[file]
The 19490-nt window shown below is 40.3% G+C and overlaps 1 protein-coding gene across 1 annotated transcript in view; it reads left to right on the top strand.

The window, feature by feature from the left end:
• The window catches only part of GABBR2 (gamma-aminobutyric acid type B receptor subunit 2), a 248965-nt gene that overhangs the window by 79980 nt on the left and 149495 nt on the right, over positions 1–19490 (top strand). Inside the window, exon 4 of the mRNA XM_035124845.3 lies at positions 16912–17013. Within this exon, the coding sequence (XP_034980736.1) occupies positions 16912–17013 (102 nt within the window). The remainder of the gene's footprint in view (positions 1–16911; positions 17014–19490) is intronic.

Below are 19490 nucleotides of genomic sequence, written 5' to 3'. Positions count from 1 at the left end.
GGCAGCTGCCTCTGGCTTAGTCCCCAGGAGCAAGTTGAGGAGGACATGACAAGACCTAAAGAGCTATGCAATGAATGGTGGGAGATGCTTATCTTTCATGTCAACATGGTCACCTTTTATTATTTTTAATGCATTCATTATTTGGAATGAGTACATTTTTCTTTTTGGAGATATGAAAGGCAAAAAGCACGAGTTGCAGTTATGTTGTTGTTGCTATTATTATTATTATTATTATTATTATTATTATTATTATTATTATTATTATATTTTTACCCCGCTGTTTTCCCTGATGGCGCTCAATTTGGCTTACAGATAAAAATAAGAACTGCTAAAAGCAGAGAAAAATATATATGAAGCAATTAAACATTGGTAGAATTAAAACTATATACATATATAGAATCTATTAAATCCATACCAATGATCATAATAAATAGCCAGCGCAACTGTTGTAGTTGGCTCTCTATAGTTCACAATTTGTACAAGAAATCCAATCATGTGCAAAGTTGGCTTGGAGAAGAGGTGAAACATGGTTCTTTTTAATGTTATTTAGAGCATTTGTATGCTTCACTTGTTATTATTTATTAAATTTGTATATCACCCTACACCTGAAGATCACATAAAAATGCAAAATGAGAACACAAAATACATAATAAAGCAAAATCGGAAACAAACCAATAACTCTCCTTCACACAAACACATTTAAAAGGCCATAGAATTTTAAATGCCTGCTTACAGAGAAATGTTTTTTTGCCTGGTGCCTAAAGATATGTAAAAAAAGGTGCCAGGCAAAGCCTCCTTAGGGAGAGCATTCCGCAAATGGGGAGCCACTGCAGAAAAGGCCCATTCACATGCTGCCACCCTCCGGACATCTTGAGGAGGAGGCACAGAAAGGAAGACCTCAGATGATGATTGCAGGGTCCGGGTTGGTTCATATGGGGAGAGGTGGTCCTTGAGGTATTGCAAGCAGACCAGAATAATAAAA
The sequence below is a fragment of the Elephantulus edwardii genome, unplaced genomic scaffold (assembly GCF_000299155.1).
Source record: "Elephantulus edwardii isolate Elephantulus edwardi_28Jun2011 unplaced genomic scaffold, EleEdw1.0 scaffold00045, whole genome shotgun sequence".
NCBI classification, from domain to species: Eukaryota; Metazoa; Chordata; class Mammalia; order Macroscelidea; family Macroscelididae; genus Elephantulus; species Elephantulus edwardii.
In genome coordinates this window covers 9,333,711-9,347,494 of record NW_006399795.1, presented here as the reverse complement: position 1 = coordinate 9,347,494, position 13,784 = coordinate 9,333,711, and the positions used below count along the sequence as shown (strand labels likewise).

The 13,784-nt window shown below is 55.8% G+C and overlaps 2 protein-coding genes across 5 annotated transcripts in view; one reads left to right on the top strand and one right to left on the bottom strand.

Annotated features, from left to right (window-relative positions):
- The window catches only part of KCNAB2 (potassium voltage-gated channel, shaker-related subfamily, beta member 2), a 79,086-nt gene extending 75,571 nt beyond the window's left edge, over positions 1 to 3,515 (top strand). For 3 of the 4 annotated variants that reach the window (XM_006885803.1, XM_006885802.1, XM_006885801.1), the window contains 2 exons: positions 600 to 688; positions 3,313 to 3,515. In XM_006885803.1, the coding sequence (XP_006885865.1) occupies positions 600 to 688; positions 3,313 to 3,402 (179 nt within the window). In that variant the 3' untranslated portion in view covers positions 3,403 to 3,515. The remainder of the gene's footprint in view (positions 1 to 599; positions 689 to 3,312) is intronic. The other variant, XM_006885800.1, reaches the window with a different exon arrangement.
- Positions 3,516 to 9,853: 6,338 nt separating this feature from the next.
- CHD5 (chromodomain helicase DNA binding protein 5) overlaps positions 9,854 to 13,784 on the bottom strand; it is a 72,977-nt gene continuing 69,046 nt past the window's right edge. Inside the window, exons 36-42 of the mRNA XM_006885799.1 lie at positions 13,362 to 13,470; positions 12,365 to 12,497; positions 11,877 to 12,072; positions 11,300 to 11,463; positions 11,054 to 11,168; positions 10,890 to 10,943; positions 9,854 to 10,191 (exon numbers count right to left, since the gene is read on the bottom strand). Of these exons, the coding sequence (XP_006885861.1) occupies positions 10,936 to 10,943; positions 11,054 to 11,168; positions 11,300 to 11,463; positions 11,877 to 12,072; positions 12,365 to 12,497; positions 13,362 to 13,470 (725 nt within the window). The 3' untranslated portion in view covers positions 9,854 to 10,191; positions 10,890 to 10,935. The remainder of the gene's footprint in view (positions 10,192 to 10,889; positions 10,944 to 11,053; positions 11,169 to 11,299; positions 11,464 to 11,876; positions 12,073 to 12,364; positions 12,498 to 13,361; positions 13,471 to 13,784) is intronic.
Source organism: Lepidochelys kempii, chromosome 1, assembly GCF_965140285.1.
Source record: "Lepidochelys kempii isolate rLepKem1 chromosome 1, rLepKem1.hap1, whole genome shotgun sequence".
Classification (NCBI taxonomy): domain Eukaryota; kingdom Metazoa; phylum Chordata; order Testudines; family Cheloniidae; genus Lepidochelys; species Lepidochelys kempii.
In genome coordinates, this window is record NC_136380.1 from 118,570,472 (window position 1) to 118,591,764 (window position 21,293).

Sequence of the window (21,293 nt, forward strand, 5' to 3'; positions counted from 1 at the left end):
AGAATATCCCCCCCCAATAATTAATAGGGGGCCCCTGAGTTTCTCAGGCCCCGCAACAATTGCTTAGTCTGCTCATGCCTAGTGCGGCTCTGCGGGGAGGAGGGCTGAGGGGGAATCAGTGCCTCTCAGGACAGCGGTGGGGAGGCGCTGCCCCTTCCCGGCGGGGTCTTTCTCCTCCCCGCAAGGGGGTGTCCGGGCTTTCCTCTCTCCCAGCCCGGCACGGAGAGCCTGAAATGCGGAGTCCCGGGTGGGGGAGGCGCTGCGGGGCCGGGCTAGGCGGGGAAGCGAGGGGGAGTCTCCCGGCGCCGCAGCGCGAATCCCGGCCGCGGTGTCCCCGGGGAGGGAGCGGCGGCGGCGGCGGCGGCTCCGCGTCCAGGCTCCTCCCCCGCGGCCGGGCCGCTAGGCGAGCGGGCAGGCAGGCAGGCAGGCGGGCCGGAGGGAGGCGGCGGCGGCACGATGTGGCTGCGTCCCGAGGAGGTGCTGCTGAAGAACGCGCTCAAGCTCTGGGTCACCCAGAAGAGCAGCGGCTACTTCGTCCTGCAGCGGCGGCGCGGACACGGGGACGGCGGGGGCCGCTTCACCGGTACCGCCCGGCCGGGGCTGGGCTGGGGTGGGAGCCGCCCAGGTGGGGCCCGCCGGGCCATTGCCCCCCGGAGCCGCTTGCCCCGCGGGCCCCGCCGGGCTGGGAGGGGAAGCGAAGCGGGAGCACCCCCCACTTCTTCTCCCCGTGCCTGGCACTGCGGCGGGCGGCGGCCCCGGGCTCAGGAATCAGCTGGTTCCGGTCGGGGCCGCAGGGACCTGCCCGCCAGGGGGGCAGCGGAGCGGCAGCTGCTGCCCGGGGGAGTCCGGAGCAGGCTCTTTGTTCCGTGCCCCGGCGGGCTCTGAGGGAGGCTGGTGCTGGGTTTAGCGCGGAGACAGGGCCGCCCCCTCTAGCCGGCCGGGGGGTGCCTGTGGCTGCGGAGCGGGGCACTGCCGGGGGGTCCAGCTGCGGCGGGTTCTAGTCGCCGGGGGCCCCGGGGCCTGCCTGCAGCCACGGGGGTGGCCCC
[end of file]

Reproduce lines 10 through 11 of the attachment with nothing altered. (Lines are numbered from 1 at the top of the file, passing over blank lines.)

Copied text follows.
The 13,784-nt window shown below is 55.8% G+C and overlaps 2 protein-coding genes across 5 annotated transcripts in view; one reads left to right on the top strand and one right to left on the bottom strand.

Annotated features, from left to right (window-relative positions):